Prison break: Central jail rocked by prisoners

Published: July 6, 2011

The prisoners’ families also protested outside the Sukkur central jail. PHOTO: NAEEM AHMED GHOURI/EXPRESS

SUKKUR: 

Mayhem took over Sukkur Central Jail I on Tuesday when six jail officials were attacked and six others were held hostage by enraged prisoners. Seven policemen and three prisoners were injured.

“At 9:15 am, we entered the main prison building to let prisoners out but we were attacked by prisoners holding rocks and iron rods,” said Naveed Iqbal Rajpar, one of the injured policemen. Reportedly, after taking six hostages, the prisoners climbed up to the jail’s roof.  When jail officials came forward to rescue their colleagues, the inmates strongly resisted them. The prisoners took the keys to the jail cells from the hostages and released prisoners, thus turning the central jail into a lawlessness zone.

Rajpar claims that the authorities did not foresee the unrest. “On Monday there was nothing to worry about, but on Tuesday morning the prisoners turned violent,” he said. To bring the situation under control, the Frontier Corps personnel deployed outside the jail were summoned, while the police unsuccessfully used aerial firing and tear gas shelling to gain control.

According to sources, more than 10 people were injured, including three prisoners, who are being treated at the jail while the others have been shifted to the city’s civil hospital. According to Rajpar, prisoners Taj Mohammad, Dost Mohammad and Zulfiqar received minor injuries while head warden Hajan Kori, clerk Niaz Channa, policemen Amanullah Bhatti and Jan Mohammad Phull and Frontier Corps personnel Naseer Afsar and Umer Ali were also injured. “The prisoners took head warden Amanullah Khaldi, head clerk Zafar Iqbal, policemen Habibullah Mangnejo, Wazir Ahmed Qureshi and Abdul Rasheed Abro hostage,” he said.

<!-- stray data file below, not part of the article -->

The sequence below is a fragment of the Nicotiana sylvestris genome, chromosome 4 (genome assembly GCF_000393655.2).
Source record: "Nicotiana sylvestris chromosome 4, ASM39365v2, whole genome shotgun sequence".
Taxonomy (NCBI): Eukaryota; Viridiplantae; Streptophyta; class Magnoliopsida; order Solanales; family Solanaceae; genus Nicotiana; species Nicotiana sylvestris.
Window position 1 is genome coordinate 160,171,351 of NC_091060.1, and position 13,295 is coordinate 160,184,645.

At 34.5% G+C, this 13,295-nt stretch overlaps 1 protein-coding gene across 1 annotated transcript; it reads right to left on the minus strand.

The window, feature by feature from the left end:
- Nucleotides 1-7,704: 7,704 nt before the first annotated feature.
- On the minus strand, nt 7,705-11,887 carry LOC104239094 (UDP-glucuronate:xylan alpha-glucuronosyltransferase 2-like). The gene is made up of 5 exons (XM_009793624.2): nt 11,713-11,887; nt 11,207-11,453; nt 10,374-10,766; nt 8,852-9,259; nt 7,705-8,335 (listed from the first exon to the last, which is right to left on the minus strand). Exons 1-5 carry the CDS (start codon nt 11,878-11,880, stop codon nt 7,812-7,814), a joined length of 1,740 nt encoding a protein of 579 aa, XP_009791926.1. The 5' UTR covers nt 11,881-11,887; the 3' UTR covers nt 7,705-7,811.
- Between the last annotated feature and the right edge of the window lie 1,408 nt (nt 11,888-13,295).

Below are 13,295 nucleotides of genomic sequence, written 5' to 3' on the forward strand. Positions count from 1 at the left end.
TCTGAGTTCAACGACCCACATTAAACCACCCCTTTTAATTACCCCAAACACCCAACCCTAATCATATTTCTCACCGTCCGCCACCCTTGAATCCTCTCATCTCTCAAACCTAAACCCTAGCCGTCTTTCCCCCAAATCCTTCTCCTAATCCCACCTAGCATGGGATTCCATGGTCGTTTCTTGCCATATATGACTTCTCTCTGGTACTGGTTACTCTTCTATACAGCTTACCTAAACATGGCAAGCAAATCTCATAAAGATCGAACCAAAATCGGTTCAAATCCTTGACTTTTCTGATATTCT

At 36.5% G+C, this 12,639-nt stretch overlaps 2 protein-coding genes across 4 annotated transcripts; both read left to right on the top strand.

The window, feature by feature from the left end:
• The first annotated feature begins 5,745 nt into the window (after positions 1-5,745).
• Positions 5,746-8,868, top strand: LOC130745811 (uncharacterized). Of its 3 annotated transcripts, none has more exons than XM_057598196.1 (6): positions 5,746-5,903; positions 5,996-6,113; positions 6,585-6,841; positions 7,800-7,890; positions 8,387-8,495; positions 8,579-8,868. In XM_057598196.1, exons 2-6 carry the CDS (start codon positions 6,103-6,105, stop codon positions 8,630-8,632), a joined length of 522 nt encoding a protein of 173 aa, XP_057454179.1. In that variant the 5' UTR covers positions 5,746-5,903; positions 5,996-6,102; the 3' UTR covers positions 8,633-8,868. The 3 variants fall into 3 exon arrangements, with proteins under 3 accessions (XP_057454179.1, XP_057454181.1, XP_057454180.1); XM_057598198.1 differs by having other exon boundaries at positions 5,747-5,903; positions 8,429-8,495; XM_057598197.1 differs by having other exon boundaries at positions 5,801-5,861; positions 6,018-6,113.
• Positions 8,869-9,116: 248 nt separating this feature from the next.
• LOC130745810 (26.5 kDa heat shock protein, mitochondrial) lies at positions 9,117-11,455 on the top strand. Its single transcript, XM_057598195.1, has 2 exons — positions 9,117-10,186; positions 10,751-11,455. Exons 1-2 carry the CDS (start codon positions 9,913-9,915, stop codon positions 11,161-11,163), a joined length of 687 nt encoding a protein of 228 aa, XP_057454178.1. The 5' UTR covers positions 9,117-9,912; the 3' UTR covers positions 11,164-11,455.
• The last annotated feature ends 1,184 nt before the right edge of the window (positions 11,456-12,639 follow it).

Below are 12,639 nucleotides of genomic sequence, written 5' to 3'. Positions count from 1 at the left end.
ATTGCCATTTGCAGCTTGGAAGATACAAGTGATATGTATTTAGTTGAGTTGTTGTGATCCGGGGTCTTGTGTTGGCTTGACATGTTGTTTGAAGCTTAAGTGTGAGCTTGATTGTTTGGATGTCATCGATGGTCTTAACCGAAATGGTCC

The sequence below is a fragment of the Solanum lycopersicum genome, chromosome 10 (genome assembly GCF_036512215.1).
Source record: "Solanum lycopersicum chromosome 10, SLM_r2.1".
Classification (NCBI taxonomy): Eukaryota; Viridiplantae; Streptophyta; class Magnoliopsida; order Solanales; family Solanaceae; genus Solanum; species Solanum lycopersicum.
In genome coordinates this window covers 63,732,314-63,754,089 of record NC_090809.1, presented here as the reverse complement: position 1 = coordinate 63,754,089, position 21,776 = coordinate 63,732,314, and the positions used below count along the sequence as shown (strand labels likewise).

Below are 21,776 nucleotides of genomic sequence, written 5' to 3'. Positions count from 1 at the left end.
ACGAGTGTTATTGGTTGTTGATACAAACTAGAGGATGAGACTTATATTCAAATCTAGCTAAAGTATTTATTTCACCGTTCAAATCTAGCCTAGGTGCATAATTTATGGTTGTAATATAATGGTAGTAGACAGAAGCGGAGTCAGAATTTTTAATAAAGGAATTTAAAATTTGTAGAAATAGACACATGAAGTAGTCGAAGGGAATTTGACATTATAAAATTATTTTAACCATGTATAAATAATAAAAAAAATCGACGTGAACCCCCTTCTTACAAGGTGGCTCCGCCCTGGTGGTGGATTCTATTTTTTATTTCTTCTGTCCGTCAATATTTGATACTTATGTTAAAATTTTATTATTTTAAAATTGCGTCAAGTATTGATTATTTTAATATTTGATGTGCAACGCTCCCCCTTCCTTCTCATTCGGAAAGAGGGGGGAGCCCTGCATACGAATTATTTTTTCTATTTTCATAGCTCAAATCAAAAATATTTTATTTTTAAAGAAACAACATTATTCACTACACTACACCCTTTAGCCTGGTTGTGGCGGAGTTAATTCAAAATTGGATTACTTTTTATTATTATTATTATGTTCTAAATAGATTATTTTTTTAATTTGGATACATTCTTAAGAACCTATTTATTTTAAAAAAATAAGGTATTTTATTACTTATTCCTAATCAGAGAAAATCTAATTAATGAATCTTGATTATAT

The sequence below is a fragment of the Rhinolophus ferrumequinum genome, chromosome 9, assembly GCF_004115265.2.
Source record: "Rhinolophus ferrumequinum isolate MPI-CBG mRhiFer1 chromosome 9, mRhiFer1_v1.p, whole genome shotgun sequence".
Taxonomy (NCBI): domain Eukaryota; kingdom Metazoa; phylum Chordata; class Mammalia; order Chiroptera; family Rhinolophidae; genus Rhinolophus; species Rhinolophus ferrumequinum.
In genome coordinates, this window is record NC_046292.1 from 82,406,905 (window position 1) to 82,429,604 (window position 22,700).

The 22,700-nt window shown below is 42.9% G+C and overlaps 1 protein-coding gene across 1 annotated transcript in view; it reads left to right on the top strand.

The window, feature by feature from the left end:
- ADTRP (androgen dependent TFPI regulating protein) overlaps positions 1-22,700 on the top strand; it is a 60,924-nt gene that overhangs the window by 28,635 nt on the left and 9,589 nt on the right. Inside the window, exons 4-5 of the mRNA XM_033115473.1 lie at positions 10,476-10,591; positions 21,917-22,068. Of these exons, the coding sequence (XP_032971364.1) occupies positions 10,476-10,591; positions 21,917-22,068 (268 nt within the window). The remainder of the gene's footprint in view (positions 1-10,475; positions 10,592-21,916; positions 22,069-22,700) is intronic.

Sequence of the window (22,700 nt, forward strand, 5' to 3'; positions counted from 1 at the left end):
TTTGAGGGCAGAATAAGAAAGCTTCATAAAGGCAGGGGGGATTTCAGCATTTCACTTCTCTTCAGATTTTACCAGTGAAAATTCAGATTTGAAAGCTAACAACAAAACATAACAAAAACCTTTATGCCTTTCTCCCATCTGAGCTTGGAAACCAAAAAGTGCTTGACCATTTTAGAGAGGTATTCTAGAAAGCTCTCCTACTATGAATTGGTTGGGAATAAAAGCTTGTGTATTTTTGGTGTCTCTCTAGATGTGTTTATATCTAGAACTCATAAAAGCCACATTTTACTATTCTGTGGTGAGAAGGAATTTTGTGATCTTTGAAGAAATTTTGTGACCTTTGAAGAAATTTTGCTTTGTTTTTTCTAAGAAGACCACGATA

Negotiations

Jail superintendent Qazi Nazir was unable to attend phone calls, as he was reportedly trying to negotiate with the prisoners, and Sukkur DIG Prisons Abdul Majeed Siddiqui claims that he knows nothing about the situation. Negotiations over the release of the hostages were taking place but failed as nothing could be decided upon. The prisoners wanted to be reassured that they would not be sent to different prisons or suffer from a police operation.

Relatives protest

Relatives of the prisoners gathered outside the jail and staged a protest, while shouting slogans against the jail authorities. The protesters burnt tyres and blocked the road for half an hour.

According to protesters Khair Mohammad Jatoi, Hafeezullah, Akbar Panhwar and Ali Gohar, the jail staff have an inhuman attitude towards the prisoners. “The officials wanted us to pay them to in order to see our relatives. If we brought in food it was taken away by the jail officials,” they said. “We received a phone call from our friend from inside the jail and were informed that the officials were beating up prisoners and injuring them and were not receiving medical care.”

Published in The Express Tribune, July 6th, 2011.

Reader Comments (1)

  • Jul 6, 2011 - 11:56AM

    As much sense as it would make to not trust a convict, there’s one oddity in the story that would say the opposite in this case. Regardless of how much unrest and chaos was present in it, they didn’t kill a single person. It depicts an act of desperation far more than hostility. I’m not attempting to belittle the importance of harmed officials. But, not all prisoners are cold blooded murdering animals in their crimes that landed them there. It’s an unpopular view point, which makes it all the more important for someone to take it. I’m certainly not saying to ignore it and let it slide. They did something punishable regardless. But, punish them as they are and not as what they might be in your nightmares.Recommend

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